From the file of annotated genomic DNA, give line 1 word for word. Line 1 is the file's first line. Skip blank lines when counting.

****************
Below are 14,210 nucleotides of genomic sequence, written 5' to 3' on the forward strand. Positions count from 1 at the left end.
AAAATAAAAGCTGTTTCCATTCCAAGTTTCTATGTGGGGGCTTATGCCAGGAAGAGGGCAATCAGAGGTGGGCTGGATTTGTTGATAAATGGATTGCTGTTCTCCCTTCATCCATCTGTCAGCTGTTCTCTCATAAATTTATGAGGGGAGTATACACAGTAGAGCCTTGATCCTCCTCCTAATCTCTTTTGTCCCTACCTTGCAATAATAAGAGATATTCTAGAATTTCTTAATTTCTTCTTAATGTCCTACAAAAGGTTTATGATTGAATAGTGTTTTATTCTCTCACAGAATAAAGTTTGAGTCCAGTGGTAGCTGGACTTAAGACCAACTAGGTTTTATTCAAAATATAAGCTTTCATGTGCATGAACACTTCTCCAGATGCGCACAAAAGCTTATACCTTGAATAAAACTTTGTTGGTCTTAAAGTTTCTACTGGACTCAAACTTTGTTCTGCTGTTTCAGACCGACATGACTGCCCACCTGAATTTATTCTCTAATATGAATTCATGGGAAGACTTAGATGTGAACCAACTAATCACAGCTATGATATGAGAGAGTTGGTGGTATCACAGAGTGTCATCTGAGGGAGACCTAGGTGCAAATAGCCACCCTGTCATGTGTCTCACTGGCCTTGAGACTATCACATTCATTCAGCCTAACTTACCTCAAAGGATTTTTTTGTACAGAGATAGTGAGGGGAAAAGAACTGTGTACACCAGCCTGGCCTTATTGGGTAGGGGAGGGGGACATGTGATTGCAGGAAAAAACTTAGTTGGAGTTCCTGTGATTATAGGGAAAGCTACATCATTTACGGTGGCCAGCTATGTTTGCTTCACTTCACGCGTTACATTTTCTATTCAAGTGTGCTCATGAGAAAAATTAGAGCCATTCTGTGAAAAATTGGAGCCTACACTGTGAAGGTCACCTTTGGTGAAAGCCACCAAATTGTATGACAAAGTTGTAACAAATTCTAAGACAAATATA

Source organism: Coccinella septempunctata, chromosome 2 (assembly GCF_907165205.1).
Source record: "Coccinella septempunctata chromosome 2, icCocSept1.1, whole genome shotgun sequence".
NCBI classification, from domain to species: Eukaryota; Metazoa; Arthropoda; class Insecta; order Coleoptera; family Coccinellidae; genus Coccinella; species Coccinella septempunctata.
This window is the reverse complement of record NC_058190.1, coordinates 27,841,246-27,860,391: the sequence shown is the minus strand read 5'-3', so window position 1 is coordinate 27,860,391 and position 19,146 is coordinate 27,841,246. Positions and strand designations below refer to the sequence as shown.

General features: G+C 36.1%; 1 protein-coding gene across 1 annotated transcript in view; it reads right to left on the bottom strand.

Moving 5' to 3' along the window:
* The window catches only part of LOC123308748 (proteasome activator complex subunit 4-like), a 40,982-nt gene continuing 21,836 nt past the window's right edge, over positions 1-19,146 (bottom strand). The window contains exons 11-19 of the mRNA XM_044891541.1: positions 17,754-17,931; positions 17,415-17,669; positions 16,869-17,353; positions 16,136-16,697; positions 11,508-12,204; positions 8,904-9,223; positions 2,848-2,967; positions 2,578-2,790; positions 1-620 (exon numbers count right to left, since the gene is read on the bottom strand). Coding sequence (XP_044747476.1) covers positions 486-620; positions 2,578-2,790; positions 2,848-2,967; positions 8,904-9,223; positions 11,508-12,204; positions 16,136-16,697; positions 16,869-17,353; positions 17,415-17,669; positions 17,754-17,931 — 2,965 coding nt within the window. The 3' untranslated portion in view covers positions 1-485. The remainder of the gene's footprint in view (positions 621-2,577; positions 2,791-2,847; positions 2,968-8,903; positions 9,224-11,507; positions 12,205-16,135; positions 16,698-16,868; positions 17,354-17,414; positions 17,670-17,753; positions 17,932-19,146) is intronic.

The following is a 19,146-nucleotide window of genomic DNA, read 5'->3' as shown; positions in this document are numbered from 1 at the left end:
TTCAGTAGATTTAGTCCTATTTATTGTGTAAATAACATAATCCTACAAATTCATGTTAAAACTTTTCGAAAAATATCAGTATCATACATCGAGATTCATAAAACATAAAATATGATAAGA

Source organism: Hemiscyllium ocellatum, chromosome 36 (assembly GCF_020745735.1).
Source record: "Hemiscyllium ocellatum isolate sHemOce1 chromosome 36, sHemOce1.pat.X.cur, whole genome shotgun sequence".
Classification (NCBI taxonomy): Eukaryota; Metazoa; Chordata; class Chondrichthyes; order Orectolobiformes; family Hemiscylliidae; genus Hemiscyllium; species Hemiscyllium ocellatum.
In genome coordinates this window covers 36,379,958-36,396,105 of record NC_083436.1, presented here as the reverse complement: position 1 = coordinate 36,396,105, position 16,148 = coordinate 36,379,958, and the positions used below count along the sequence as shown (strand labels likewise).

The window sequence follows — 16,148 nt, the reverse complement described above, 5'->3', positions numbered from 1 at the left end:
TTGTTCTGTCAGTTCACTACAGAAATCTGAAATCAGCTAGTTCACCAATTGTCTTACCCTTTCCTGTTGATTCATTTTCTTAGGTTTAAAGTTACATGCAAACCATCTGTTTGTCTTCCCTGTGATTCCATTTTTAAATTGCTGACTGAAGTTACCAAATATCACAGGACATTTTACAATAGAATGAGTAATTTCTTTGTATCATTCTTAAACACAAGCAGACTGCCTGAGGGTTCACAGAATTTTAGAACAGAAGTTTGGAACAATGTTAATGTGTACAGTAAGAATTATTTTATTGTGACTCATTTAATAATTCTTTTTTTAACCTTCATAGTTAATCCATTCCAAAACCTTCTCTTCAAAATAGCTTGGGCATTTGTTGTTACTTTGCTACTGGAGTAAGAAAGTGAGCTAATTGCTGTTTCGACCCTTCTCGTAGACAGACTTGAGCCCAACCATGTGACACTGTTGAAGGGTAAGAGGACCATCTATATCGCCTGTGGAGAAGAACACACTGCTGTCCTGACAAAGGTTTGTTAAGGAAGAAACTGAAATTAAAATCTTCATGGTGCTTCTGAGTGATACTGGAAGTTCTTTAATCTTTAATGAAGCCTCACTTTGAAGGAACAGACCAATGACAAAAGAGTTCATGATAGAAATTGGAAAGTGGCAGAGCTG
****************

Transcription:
Below are 14,210 nucleotides of genomic sequence, written 5' to 3' on the forward strand. Positions count from 1 at the left end.